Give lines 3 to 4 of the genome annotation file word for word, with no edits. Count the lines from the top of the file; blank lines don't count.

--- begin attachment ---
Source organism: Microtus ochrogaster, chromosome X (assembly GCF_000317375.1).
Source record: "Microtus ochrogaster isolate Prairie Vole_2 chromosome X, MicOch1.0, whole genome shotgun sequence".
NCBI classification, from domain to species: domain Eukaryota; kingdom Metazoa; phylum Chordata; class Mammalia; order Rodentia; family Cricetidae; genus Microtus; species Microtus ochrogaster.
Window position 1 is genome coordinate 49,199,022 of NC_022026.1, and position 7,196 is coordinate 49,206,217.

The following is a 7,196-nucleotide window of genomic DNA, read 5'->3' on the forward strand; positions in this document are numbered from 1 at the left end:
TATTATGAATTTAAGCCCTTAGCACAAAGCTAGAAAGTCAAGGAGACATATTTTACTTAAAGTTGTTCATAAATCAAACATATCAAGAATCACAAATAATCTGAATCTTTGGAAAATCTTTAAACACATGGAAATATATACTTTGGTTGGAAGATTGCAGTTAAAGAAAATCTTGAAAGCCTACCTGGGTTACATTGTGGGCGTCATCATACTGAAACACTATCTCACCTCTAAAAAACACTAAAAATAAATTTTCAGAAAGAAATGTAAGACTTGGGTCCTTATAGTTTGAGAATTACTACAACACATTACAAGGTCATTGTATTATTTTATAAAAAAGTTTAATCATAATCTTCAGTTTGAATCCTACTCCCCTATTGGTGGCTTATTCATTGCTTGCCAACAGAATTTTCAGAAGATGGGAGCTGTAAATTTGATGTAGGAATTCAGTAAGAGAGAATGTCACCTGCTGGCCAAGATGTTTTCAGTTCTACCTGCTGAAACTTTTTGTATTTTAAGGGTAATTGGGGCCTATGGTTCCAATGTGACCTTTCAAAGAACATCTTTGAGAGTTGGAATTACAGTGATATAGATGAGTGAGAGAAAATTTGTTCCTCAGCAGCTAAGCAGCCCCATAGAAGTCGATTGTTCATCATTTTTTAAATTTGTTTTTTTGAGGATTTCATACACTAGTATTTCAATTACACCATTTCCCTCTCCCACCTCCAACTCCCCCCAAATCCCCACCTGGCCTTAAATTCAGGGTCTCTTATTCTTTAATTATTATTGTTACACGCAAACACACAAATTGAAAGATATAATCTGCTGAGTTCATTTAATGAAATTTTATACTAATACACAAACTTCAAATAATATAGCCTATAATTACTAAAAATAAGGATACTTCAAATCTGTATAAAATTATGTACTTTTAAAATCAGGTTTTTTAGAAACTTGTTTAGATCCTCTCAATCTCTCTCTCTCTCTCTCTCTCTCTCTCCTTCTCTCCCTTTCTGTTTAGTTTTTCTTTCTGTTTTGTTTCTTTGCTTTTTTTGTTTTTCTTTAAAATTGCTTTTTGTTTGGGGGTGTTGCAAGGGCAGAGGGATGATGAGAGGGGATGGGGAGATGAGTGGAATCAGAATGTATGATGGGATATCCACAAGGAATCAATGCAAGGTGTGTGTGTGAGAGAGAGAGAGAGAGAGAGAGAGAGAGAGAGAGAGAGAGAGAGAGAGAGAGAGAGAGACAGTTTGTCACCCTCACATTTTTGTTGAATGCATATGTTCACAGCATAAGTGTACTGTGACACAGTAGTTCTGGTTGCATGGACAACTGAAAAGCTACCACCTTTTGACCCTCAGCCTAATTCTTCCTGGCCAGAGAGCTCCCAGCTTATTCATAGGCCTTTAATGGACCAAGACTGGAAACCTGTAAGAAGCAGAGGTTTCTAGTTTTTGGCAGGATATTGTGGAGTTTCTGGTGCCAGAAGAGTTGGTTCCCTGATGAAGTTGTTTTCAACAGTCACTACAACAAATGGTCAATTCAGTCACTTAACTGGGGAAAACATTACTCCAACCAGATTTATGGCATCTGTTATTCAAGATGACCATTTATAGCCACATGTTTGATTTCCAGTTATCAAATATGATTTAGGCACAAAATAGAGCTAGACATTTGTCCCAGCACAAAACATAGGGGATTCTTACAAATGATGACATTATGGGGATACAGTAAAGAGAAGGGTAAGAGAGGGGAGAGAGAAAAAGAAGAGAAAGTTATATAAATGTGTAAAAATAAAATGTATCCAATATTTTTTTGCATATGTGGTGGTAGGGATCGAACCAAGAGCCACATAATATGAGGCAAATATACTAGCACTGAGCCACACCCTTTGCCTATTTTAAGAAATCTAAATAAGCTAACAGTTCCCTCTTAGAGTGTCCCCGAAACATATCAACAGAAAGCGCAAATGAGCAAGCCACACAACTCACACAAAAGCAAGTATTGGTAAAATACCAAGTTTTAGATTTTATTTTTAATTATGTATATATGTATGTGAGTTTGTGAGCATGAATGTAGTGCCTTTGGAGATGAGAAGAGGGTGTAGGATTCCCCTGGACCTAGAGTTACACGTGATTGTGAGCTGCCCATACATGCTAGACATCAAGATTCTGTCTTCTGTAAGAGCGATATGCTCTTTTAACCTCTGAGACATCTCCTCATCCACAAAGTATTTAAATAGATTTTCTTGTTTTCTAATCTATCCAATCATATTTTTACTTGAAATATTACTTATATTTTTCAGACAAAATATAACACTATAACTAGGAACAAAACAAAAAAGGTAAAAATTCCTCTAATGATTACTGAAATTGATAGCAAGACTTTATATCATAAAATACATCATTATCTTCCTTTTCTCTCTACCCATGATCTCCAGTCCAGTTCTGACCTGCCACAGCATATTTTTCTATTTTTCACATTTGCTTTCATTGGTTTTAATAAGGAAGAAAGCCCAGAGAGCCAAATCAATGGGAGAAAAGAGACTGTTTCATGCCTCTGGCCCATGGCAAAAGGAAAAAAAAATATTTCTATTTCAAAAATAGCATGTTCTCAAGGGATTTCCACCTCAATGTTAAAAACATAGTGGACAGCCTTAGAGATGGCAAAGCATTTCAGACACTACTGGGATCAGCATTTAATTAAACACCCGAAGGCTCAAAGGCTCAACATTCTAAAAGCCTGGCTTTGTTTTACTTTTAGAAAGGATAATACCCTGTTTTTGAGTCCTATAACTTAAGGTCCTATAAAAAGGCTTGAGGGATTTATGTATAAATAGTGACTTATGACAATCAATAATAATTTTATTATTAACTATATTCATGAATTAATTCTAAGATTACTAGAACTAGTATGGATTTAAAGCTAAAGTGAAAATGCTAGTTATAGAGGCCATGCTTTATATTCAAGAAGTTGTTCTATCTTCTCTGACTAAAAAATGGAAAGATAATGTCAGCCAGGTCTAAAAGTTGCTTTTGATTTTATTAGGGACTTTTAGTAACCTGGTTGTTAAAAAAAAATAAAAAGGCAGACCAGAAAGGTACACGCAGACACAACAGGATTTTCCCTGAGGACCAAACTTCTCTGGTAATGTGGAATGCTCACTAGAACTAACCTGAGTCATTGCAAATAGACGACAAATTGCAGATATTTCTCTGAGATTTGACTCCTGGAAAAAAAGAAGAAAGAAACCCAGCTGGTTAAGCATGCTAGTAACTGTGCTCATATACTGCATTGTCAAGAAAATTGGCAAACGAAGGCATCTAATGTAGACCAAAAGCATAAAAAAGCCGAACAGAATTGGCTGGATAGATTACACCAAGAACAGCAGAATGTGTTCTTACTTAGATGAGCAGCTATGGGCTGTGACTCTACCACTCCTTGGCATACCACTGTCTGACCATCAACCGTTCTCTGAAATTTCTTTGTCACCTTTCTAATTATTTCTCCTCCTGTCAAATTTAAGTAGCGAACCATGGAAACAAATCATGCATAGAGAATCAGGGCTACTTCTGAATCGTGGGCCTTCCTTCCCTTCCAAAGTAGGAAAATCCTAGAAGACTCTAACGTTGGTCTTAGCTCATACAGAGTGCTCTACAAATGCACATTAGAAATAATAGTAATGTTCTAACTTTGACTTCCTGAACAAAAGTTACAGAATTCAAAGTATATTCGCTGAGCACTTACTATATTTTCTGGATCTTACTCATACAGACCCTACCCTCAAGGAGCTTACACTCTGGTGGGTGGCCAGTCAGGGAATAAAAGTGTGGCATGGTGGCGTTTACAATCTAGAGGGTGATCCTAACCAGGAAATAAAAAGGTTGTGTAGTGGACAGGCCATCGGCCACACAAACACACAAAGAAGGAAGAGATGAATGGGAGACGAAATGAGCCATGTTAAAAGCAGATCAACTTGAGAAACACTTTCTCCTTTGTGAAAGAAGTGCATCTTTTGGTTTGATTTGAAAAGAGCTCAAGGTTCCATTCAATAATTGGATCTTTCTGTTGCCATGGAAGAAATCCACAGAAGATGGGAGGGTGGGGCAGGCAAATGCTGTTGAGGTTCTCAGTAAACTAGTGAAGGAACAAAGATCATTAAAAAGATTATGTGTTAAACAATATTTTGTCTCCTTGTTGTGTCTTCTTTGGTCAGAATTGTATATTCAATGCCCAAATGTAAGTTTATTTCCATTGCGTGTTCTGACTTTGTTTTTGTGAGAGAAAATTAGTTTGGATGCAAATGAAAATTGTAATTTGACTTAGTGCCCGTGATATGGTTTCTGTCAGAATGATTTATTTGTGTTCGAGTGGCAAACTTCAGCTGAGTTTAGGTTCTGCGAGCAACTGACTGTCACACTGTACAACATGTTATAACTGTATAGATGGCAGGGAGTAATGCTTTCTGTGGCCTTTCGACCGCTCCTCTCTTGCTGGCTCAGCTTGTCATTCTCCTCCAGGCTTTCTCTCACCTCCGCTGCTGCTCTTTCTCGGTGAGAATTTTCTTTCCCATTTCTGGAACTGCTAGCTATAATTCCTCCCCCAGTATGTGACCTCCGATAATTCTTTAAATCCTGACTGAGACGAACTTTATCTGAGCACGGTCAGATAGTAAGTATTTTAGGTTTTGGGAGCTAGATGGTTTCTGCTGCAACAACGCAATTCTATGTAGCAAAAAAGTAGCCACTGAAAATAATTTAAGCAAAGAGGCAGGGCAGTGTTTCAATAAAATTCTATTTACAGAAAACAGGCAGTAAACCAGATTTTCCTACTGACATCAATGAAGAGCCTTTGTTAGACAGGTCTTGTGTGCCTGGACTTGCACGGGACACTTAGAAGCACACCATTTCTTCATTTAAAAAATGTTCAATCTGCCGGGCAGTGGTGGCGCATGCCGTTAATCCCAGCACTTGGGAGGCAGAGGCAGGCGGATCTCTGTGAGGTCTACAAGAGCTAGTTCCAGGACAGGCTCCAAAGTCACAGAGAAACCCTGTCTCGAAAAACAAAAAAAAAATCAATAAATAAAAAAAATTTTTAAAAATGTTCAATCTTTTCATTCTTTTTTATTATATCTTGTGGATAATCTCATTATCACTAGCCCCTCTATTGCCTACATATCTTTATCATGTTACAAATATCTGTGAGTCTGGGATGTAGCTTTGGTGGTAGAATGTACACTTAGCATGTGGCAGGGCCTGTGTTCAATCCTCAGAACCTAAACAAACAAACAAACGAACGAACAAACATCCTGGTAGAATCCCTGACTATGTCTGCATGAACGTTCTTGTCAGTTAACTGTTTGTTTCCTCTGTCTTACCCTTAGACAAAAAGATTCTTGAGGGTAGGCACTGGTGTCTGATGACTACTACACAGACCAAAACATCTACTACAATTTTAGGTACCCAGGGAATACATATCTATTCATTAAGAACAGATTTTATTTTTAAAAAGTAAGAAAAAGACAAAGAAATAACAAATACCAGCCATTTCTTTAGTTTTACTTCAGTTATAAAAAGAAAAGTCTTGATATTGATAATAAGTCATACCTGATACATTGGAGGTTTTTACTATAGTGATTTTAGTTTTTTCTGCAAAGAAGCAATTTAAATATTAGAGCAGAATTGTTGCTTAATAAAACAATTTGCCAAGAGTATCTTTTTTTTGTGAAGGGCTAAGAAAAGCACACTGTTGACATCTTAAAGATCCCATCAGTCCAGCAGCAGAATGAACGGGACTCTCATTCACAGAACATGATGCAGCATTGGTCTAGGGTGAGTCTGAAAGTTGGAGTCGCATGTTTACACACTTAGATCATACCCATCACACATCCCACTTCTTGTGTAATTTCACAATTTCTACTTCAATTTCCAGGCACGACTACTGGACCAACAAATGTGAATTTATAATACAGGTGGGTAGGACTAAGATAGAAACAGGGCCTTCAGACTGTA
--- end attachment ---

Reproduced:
NCBI classification, from domain to species: domain Eukaryota; kingdom Metazoa; phylum Chordata; class Mammalia; order Rodentia; family Cricetidae; genus Microtus; species Microtus ochrogaster.
Window position 1 is genome coordinate 49,199,022 of NC_022026.1, and position 7,196 is coordinate 49,206,217.